It’s a blessing and burden when an artist’s first commission is a project of a lifetime that catapults her into the spotlight. Maya Lin was a 21-year-old undergraduate at Yale University when her concept for the Vietnam Veterans Memorial was selected by a blue-ribbon panel of architects and artists from among 14,000-plus entries.
Enrolled in a senior studio on funerary architecture, Lin reflected long and deep on the meaning of a memorial before arriving at her strikingly pure solution: a V-shaped slab of black granite receding below grade and stretching widely in distant directions. Inscribed on its reflective surface is a chronological roll of the American war dead. Lin envisioned the memorial as a geode; she would open up the earth and polish it. “It’s a memorial that does not force or dictate how you should think. It asks and provokes you to think whatever you should think. In that sense it’s very Eastern,” commented Lin.
Though art critics were accurately predicting that the wall (dedicated in 1982) would become one of the world’s great war memorials, Lin’s concept unleashed a flurry of bitter protest from a faction denouncing the design as a “black scar” and a “degrading ditch.” Interior Secretary James Watt nearly aborted the project, and Lin was under tremendous pressure to capitulate to alteration schemes, which included changing the stone to white, bringing it above ground, and planting a flagpole at the V’s vertex. Lin was unwavering in fending off such suggestions. Ultimately, a compromise was struck, and a realistic bronze sculpture of three soldiers was placed at the site’s entrance.
Through no mere stroke of luck or industry did Lin produce a work so powerful and appropriate. She was born in 1959 in Athens, Ohio, into a brilliant and creative family, whose Chinese ancestors were accomplished literary, artistic, and political figures. Lin’s parents immigrated to the United States in the late ’40s. Professors at Ohio University, her mother taught literature while her late father, a ceramist, was Dean of Fine Arts. Says Lin, “When I was growing up there [Athens], there was a kind of American arts and crafts movement going on, very clean, very simple, but with an acknowledgment of artisans. My father made a lot of furniture in our house, and all our professor friends were making things. That was definitely an influence.”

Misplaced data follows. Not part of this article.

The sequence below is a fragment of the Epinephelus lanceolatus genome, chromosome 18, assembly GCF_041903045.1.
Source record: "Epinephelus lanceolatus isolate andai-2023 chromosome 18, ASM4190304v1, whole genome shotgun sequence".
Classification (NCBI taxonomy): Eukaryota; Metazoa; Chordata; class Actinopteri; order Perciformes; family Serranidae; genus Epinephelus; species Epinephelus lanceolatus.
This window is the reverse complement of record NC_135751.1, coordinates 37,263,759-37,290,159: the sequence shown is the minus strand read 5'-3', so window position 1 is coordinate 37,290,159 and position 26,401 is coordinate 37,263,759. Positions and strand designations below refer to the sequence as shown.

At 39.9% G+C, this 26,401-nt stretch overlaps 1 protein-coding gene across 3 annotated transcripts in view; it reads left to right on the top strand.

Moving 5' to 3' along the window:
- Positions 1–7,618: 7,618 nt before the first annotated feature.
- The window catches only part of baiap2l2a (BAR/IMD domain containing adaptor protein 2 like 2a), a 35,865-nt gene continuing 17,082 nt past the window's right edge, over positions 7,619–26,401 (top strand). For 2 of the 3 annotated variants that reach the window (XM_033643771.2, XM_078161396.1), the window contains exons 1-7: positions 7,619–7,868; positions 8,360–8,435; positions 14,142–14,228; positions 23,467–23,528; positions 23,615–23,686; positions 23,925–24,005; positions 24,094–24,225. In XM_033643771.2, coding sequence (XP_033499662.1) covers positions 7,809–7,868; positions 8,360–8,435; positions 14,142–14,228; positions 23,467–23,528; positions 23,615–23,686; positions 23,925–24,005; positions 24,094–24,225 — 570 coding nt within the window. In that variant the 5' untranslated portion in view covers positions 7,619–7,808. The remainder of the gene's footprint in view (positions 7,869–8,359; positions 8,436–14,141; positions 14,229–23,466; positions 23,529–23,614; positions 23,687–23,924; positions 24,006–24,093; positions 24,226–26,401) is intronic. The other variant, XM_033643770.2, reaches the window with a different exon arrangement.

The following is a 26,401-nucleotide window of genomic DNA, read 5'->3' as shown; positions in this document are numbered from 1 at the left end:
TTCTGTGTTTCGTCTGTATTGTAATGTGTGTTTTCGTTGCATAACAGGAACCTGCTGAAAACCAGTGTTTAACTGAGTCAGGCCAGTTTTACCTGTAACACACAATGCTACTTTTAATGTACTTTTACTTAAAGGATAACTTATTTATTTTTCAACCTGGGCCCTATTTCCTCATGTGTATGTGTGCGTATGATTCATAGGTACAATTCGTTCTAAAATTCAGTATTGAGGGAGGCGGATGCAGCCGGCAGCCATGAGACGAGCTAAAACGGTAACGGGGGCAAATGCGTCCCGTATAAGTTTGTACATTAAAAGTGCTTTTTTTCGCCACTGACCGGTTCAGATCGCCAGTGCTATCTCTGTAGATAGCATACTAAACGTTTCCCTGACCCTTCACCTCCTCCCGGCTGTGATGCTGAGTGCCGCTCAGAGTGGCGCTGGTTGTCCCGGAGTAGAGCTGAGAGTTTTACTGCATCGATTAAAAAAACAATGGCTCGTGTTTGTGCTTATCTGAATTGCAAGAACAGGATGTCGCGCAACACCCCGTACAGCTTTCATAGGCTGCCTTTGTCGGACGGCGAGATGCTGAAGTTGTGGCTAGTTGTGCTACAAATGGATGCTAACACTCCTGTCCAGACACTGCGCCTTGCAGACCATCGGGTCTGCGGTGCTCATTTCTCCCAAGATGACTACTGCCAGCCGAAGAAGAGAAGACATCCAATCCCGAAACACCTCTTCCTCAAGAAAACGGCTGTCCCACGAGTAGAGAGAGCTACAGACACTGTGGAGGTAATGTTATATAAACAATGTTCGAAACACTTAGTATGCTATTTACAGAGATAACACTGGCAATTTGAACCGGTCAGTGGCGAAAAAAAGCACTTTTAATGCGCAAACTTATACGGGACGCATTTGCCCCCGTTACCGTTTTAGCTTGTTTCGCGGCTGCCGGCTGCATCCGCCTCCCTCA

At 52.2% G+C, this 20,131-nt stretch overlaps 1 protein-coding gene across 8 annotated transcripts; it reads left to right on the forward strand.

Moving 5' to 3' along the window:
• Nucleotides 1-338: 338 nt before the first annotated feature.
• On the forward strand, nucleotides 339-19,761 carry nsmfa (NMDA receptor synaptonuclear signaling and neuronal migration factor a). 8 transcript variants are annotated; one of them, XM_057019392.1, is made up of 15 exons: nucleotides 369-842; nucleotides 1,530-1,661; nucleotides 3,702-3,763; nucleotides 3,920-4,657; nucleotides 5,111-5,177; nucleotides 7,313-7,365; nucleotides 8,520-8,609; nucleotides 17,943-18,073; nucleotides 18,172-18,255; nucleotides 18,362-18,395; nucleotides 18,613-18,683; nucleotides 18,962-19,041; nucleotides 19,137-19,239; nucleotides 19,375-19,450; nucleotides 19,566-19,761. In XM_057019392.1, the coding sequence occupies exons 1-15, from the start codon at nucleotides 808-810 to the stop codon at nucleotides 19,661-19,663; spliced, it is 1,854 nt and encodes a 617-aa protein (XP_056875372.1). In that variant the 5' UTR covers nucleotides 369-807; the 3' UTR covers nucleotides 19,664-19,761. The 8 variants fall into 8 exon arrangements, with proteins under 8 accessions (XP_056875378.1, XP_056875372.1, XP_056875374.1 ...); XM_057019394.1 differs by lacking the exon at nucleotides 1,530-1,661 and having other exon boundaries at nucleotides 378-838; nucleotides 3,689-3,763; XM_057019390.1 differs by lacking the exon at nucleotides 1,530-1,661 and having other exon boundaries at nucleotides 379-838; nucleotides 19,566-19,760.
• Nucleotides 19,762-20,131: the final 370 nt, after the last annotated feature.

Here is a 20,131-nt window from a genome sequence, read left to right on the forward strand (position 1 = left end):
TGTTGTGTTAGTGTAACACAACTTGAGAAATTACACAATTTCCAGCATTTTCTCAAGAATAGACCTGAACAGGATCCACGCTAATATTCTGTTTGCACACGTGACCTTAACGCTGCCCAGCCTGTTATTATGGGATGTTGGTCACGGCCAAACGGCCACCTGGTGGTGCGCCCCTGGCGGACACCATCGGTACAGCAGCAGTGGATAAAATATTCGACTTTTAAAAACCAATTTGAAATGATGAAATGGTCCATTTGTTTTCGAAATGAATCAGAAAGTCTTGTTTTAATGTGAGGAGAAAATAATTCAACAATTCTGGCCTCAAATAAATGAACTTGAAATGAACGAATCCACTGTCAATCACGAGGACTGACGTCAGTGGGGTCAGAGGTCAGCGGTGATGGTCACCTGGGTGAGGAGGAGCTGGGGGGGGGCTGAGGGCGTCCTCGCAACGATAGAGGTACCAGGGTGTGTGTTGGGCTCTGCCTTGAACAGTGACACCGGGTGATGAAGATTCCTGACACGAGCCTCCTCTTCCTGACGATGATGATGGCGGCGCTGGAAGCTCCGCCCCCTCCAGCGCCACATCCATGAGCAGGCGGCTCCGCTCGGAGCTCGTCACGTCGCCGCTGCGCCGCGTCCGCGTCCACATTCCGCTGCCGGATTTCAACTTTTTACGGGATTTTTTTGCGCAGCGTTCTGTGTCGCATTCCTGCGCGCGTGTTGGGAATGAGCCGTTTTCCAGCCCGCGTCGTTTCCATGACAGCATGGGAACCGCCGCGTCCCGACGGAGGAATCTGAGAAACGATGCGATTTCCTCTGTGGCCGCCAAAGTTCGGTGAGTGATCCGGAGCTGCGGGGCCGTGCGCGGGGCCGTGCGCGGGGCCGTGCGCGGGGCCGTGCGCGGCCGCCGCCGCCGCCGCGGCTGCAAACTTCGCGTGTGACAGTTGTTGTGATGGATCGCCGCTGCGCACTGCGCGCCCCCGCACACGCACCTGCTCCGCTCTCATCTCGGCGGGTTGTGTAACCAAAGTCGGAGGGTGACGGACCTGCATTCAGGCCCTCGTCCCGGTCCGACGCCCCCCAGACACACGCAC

Lin works out of her home/studio loft in Manhattan (and also from a farmhouse in Vermont), taking on a limited number of commissions. Her portfolio is now filled with a range of successful sculptural and architectural projects, including two other memorials, one (dedicated 1992) at Yale University to commemorate the opening of the school to women in 1969, and the other at the Southern Poverty Law Center in Montgomery, Alabama. Here, her critically acclaimed Civil Rights Memorial (1989) interweaves individual lives with the larger Movement. It consists of two main components: A curtain of water flows down the face of a nine-foot-high, 40-foot-long bowed stone wall, inscribed with the words “Until justice rolls down like waters and righteousness like a mighty stream” (a biblical allusion from Martin Luther King, Jr.’s 1963 “I have a dream” speech). Adjacent to the wall is a low table whose elliptical top is bathed in water; pivotal events of the Movement (from 1954 to 1968) and the names of 40 who died in the struggle are incised into the stone.
To each project, Lin brings her intellect as well as her intuition. With “Groundswell” (1993) at the Wexner Center for Arts in Columbus, Ohio, she selectively spilled 43 tons of shattered safety glass in three residual spaces of a Peter Eisenman-designed building, creating her version of a Japanese Zen garden. “Eclipsed Time” (1994), a 14-foot-long elliptical ceiling clock in New York City’s Penn Station, offers frazzled commuters a moment of visual relief.
Lin’s reputation as an architect is emerging. Working with registered architects (she has yet to sit for the boards), she has two residences to her credit, as well as the renovation of a SoHo loft for Manhattan’s Museum for African Art (1993). Though Lin cites clear distinctions between sculpture and architecture, her remarkable body of work is driven by knowledge and passion for both disciplines.
Eclipsed Time, Pennsylvania Station, NYC (1994)
The Museum for African Art, (co-designer) SoHo, NYC (1993)
The Women’s Table, Yale University (1992)
The Civil Rights Memorial, Montgomery, AL (1989)
The Vietnam Veterans Memorial, Washington, DC (1982)